Advisers’ perspectives: From ten years in, looking ten years out

Melissa A Berman

This year marks the tenth anniversary of the launch of Rockefeller Philanthropy Advisors as an independent non-profit. Before 2002, we were a service within the Rockefeller family office, working with members of the Rockefeller family and their co-investors. The spin-out into an independent non-profit gave us a neutral platform to work with donors regardless of where they invested. What has changed in the world of philanthropy in those ten years?

At the time of our launch, the tech boom was in full swing, and we were told many times that an organization named ‘Rockefeller’ sounded very old-fashioned and unappealing to new wealth holders and businesses. Once the recession hit, though, the concepts of legacy, experience and sustainability didn’t seem so trivial. We have grown from a team of about a dozen people managing about $30 million per year in giving to more than three dozen people advising on about $200 million per year in giving to more than 20 countries.

We’re not the only philanthropy service to be thriving. With donor services now available in various places in Latin America, Europe, Asia, the Middle East and Africa, it feels more and more like we’re part of a real profession. And that’s a great development in the last decade because it indicates how many people now recognize that even though philanthropy emerges from the heart and soul, it can be shaped and directed by the head and well-trained hands.

The practice of philanthropy has begun a sea change in the last decade, one that may take at least the next decade to be fully resolved. From our vantage point, we see emerging a global culture of giving. Several forces drive this development. First, flows of technology, travel and capital have created an explosion of awareness about global issues around the globe, such as AIDS, poverty and lack of education, as well as an awareness that certain issues are global, such as climate change, migration and terrorism.

Second, many countries have reassessed the role of the public sector, either from belief or out of necessity. In many places government resources are shrinking. More critically, the belief that governments and multilateral institutions will solve problems has been deeply shaken and often abandoned.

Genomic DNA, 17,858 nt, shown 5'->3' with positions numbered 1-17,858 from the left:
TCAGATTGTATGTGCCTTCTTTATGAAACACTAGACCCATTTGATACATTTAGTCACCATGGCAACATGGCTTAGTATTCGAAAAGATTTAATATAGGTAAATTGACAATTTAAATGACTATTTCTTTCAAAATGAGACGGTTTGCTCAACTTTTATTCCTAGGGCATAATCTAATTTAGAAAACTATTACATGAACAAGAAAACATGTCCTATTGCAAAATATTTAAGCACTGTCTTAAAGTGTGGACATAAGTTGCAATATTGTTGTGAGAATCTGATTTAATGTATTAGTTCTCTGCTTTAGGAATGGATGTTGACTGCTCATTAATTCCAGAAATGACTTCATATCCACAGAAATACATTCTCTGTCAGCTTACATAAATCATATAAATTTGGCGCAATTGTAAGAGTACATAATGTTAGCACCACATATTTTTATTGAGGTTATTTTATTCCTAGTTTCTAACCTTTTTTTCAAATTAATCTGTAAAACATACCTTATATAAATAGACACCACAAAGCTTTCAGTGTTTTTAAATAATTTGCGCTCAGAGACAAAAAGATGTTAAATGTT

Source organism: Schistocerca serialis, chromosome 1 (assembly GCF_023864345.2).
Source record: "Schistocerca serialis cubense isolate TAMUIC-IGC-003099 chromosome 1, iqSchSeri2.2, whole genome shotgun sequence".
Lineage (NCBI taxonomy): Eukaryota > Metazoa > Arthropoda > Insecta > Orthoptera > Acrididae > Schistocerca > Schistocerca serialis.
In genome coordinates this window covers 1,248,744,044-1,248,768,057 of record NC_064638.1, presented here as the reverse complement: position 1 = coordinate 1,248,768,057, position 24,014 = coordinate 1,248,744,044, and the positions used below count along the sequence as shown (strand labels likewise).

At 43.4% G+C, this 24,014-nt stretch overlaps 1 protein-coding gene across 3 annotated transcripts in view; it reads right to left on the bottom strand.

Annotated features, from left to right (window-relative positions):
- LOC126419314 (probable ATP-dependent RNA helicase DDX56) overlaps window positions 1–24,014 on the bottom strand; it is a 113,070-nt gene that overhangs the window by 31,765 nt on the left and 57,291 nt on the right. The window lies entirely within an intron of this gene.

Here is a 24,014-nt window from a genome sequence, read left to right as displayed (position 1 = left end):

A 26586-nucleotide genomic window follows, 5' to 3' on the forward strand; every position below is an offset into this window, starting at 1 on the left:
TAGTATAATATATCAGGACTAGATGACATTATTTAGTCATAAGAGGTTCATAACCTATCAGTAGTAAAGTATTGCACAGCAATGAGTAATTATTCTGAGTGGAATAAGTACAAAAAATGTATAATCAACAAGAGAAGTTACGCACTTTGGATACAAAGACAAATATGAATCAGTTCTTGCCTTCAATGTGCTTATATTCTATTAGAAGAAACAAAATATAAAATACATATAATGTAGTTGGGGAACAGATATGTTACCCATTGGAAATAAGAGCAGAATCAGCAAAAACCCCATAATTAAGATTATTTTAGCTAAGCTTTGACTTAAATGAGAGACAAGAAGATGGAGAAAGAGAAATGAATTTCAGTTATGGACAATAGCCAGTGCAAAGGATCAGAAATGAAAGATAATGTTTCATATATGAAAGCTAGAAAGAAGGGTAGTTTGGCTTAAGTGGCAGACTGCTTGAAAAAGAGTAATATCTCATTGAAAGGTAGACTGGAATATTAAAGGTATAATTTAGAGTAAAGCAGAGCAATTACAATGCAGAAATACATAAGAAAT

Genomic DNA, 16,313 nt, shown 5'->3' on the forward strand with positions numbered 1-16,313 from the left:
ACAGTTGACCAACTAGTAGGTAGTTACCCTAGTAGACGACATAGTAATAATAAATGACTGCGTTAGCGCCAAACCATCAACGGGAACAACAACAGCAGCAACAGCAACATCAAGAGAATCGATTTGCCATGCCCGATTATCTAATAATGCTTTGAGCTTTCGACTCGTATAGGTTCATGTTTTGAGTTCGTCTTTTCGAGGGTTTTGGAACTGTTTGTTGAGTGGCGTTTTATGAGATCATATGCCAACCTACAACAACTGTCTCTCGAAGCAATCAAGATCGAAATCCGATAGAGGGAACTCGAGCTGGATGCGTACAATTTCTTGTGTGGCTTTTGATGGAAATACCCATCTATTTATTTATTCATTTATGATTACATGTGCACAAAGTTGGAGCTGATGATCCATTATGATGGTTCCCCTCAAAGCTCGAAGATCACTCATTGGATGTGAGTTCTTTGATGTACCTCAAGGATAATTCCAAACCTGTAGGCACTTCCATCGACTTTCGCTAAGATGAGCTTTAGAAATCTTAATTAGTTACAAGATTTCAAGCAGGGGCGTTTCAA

A new set of expectations has emerged from these changes. First is that the ultra-wealthy should be actively involved in philanthropy – not just generous, but informed and committed. Second, we now look outside the governmental and policy sectors – whether to for-profit or non-profit or hybrid organizations – for innovation and change. In fact, we are redefining philanthropy to include impact investing, social enterprise and crowd-sourcing.

What are the indicators of this global culture of giving? Think about all the philanthropy services that banks, multi-family offices, consulting firms and other service providers now offer on virtually every continent. Note that the World Economic Forum now has sessions on philanthropy and impact investing. Look at the reaction that the Giving Pledge is getting around the world: it may be criticized in some places, but it’s being discussed. The idea of not passing all one’s wealth on to children used to be largely an American one, but now we hear people from many cultures and regions express an intention to apply a significant amount of their wealth to social change rather than dynastic strength.

These donors are getting involved earlier in their lives, and bringing their intellectual, social and human capital along with their financial capital. They are willing to make big bets – but they are focused on measurable results, leverage and scale.

As this global culture of giving spreads over the next decade, we’ll be faced with some fascinating challenges and opportunities. Among the risks we need be aware of is the sad fact that impact assessment is still more an art than a science. If we can’t move that field further forward, many new donors will walk away in frustration (and many billions in funding will leave no trace behind). There will certainly be too many new programmes created by the desire to be innovative, and we’ll have to try to refocus the discussion on what’s effective. And expectations for philanthropy may be unrealistic. Most of the money for social change is still in the public sector.

But the positive developments could be remarkable. With some good stories to tell and some real results to graph, the global culture of giving could expand rapidly in a virtuous cycle, spread by the technologies of social media – along with older technologies like conversations on golf courses.

Melissa A Berman is president and CEO, Rockefeller Philanthropy Advisors. Email

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